My dad and mom can fit that stereotype. They disliked my activism, and my dad even gave me an ultimatum — either I choose the family or the movement. The visionary but irrational fool that I was, I chose the latter when in truth, movement and family are not mutually exclusive.
My dad and mom were against the dictatorship, but expressed their resistance in less radical ways. They voted against the Marcos Constitution, even as their children boycotted the plebiscite. My mom gave material support to activists close to her like my cousin Bobbie, who was deep in the underground. My mom even gave Bobbie a pair of stylish Ferragamo shoes!
My dad’s classmate in high school was Soliman Santos, whom he called “Mighty Mite.” He was mighty because despite his being diminutive, he was very intelligent, at the same time he was outgoing and adventurous. Like my dad, Soli, as he is called, had to deal with rebel children.
Soli’s sons, also named Sol or Soli and Ricky, became activists. His daughter, Rayla, would later become a passionate advocate of the human rights of women and children. Serving the people was in the genes of the siblings.
Soli and wife Mercy were concerned about the safety of their activist sons, who were wanted by the military. But parental love extended to their sons’ comrades. In many ways, the parents helped the struggle, not only in terms of allowing their children to participate in the revolutionary movement. With their consent, the Santos home on Dama de Noche in New Manila became a refuge for underground activists. The home likewise became the site of the underground press, which mimeographed or silkscreened revolutionary literature.
And, yes, the older Soli and Mercy were anti-dictatorship, and they sympathized with their sons’ sentiments, despite the fact that Mercy’s brother was Marcos’ Executive Secretary.
Another classmate of my dad, this time in law school, was exceptional for his batch and generation. My dad greatly admired Jose E. Suarez — friends and comrades called him Tata Sensing — for was far more courageous and radical, compared to his cohorts. A delegate of 1972 Constitutional Convention, he was one of the few who voted against the Marcos Constitution. He held progressive views and was a militant parliamentarian of the street.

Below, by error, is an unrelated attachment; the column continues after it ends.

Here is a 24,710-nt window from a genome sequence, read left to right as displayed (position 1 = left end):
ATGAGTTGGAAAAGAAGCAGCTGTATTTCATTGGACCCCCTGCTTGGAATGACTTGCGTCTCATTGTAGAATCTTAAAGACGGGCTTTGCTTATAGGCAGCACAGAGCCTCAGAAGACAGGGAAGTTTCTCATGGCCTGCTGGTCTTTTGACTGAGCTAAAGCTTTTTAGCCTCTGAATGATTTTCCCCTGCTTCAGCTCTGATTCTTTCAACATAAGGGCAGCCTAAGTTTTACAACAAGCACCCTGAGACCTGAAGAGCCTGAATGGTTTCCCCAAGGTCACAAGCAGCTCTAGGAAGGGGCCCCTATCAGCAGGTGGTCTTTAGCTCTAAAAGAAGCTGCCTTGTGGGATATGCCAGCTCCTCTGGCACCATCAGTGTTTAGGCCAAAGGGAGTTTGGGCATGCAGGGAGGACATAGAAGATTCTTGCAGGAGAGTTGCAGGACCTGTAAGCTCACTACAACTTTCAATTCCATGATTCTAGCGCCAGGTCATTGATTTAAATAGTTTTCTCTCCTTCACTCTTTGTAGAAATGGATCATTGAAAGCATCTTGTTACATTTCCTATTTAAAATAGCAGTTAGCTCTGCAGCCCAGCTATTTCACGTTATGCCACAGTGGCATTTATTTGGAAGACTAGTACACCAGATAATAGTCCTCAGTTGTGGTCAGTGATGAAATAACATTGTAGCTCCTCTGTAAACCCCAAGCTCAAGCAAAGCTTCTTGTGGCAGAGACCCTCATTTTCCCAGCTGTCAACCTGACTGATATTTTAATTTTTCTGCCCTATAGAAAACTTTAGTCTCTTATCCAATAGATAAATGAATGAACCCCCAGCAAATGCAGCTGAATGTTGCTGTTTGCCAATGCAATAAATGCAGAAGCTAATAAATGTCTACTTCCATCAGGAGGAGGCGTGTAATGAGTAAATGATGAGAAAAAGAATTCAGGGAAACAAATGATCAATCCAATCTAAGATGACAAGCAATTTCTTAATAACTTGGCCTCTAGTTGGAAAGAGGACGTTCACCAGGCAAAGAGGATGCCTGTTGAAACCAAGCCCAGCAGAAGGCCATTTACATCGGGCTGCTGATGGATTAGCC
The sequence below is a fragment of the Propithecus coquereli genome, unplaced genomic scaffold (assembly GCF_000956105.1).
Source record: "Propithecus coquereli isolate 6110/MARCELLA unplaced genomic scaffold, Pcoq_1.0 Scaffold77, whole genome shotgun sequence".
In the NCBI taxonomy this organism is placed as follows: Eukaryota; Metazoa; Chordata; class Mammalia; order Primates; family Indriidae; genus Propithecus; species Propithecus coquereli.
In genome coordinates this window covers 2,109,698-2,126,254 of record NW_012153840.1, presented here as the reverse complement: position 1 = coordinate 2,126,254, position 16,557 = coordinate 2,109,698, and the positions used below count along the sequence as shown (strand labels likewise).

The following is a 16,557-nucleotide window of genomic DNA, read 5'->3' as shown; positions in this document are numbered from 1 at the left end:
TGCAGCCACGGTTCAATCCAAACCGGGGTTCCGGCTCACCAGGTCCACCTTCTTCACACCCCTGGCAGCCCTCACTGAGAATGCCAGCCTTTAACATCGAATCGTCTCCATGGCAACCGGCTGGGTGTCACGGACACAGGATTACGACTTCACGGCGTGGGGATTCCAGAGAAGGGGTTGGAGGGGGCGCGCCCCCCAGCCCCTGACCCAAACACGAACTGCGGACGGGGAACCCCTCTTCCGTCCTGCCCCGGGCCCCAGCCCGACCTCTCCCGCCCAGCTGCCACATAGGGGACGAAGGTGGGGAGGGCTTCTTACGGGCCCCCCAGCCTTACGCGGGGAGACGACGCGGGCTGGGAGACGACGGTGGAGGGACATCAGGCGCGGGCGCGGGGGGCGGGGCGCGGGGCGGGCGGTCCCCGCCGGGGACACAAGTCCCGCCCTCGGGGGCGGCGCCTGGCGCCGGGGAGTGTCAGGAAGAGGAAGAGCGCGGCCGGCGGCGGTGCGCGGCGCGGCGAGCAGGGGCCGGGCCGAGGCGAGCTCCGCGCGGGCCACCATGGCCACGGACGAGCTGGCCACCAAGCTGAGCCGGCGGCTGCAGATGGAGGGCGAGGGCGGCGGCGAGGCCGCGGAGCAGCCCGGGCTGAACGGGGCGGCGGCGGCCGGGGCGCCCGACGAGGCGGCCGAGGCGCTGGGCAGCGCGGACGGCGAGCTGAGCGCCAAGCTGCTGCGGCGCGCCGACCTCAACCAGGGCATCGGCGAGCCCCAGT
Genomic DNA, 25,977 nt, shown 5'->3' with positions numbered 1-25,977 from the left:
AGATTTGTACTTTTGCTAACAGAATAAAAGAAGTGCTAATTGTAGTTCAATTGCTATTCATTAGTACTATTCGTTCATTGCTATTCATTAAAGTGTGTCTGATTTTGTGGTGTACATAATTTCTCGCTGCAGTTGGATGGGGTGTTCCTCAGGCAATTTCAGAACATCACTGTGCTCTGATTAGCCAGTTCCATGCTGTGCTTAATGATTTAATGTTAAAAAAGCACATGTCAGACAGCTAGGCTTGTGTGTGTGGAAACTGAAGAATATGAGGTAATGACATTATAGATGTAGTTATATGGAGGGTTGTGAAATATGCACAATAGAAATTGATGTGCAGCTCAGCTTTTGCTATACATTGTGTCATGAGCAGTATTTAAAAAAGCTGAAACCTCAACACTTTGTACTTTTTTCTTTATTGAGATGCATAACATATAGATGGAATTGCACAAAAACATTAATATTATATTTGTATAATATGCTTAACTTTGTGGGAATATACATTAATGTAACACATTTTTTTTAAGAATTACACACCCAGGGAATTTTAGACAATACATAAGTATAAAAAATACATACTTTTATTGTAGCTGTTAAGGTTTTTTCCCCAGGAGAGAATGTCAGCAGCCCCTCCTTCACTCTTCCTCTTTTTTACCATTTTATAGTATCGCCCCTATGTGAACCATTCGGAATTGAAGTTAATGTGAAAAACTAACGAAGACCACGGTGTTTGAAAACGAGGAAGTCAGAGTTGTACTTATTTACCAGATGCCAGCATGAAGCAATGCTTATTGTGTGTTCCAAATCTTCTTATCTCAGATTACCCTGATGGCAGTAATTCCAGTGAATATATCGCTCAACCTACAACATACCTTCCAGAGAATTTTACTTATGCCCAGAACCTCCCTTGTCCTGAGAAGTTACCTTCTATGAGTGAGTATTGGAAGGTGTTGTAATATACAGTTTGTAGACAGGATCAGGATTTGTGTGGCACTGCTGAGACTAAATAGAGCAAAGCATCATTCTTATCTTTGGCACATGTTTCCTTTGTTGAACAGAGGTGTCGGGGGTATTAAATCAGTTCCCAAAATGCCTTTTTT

Carol Araullo calls Tata Sensing the “Lorenzo Tañada of Central Luzon.” Tata Sensing dedicated much of his life to advance the political and economic struggle of his kabalens (province-mates). To be sure, he was in the league of Diokno or Tañada and thus deserves national recognition.
A personal letter from Diosdado Macapagal attests to the courage and heroism of Tata Sensing. In that letter, Macapagal said he tried to convince Suarez to cast an affirmative vote on the Transitory Provisions “because of concern for his liberty since at that time Delegates were being picked up for detention at Camp Crame.”
But Tata Sensing did not follow Macapagal; he voted No to the Marcos Constitution. Macapagal asked why and Tata Sensing’s answer was he did not want to lose the respect of his children.
The struggle against the Marcos dictatorship was the struggle of different generations. We and our parents fought the dictatorship for our children’s future.